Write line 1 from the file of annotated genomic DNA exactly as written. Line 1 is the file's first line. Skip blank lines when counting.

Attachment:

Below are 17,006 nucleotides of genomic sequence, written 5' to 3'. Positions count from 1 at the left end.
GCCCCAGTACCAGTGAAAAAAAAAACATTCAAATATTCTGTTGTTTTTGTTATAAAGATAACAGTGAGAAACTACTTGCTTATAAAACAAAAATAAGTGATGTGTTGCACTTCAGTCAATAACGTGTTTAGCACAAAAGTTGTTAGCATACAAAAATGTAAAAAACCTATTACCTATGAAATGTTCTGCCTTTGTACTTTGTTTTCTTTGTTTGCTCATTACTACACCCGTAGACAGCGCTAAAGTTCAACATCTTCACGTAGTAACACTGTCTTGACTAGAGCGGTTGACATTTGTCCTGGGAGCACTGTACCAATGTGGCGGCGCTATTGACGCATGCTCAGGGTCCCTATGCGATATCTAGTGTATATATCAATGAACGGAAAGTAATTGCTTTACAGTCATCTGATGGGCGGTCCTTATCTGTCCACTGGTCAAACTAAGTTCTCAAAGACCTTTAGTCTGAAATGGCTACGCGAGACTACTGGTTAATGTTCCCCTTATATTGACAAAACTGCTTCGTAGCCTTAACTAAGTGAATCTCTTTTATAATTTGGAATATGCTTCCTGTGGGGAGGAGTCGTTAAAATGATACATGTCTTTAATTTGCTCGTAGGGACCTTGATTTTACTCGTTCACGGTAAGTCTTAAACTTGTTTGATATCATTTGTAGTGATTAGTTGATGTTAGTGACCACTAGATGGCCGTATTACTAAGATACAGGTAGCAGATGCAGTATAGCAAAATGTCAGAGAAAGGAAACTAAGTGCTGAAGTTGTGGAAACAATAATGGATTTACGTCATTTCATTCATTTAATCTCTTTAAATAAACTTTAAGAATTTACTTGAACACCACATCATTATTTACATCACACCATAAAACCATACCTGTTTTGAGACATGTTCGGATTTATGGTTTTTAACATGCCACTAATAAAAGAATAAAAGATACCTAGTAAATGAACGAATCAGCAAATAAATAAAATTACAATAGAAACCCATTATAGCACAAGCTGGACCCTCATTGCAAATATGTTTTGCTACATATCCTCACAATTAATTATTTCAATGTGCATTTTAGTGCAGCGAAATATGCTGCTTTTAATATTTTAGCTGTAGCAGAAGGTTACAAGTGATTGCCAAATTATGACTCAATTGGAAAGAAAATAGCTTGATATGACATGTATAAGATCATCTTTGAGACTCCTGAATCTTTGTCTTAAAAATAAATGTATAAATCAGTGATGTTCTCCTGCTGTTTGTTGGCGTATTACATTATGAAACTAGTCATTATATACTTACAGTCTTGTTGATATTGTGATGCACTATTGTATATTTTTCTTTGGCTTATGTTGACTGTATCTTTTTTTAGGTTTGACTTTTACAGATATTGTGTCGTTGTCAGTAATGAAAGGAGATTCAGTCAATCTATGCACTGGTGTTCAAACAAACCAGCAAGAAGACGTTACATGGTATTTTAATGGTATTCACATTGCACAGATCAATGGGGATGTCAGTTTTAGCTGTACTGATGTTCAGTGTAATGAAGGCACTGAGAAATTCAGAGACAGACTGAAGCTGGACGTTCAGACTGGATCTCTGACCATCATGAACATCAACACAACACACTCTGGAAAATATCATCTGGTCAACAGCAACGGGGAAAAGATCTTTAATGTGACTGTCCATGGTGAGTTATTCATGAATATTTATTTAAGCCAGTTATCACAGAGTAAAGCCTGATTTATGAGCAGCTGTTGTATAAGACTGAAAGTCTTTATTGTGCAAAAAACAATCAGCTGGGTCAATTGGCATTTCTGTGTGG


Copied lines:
Below are 17,006 nucleotides of genomic sequence, written 5' to 3'. Positions count from 1 at the left end.